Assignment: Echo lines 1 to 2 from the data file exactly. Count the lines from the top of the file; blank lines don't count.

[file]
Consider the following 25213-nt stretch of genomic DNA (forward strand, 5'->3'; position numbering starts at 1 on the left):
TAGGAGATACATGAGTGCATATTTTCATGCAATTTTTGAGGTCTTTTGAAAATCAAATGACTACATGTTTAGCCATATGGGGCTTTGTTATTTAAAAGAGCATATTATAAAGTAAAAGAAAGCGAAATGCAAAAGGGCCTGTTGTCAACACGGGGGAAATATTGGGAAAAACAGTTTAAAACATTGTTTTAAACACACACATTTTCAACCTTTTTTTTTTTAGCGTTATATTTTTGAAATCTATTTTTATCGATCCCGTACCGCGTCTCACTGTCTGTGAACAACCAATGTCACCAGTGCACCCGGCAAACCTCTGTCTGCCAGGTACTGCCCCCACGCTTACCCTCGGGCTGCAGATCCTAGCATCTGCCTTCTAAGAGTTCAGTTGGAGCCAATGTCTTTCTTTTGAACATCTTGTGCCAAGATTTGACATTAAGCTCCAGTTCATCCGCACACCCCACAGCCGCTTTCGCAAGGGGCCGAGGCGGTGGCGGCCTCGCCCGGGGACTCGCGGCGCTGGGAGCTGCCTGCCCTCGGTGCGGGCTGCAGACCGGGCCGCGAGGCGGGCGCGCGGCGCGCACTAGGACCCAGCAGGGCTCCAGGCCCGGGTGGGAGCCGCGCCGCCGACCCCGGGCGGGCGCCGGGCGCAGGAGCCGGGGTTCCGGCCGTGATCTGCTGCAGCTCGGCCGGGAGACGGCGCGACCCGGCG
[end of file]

Consider the following 25213-nt stretch of genomic DNA (forward strand, 5'->3'; position numbering starts at 1 on the left):
TAGGAGATACATGAGTGCATATTTTCATGCAATTTTTGAGGTCTTTTGAAAATCAAATGACTACATGTTTAGCCATATGGGGCTTTGTTATTTAAAAGAGCATATTATAAAGTAAAAGAAAGCGAAATGCAAAAGGGCCTGTTGTCAACACGGGGGAAATATTGGGAAAAACAGTTTAAAACATTGTTTTAAACACACACATTTTCAACCTTTTTTTTTTTAGCGTTATATTTTTGAAATCTATTTTTATCGATCCCGTACCGCGTCTCACTGTCTGTGAACAACCAATGTCACCAGTGCACCCGGCAAACCTCTGTCTGCCAGGTACTGCCCCCACGCTTACCCTCGGGCTGCAGATCCTAGCATCTGCCTTCTAAGAGTTCAGTTGGAGCCAATGTCTTTCTTTTGAACATCTTGTGCCAAGATTTGACATTAAGCTCCAGTTCATCCGCACACCCCACAGCCGCTTTCGCAAGGGGCCGAGGCGGTGGCGGCCTCGCCCGGGGACTCGCGGCGCTGGGAGCTGCCTGCCCTCGGTGCGGGCTGCAGACCGGGCCGCGAGGCGGGCGCGCGGCGCGCACTAGGACCCAGCAGGGCTCCAGGCCCGGGTGGGAGCCGCGCCGCCGACCCCGGGCGGGCGCCGGGCGCAGGAGCCGGGGTTCCGGCCGTGATCTGCTGCAGCTCGGCCGGGAGACGGCGCGACCCGGCG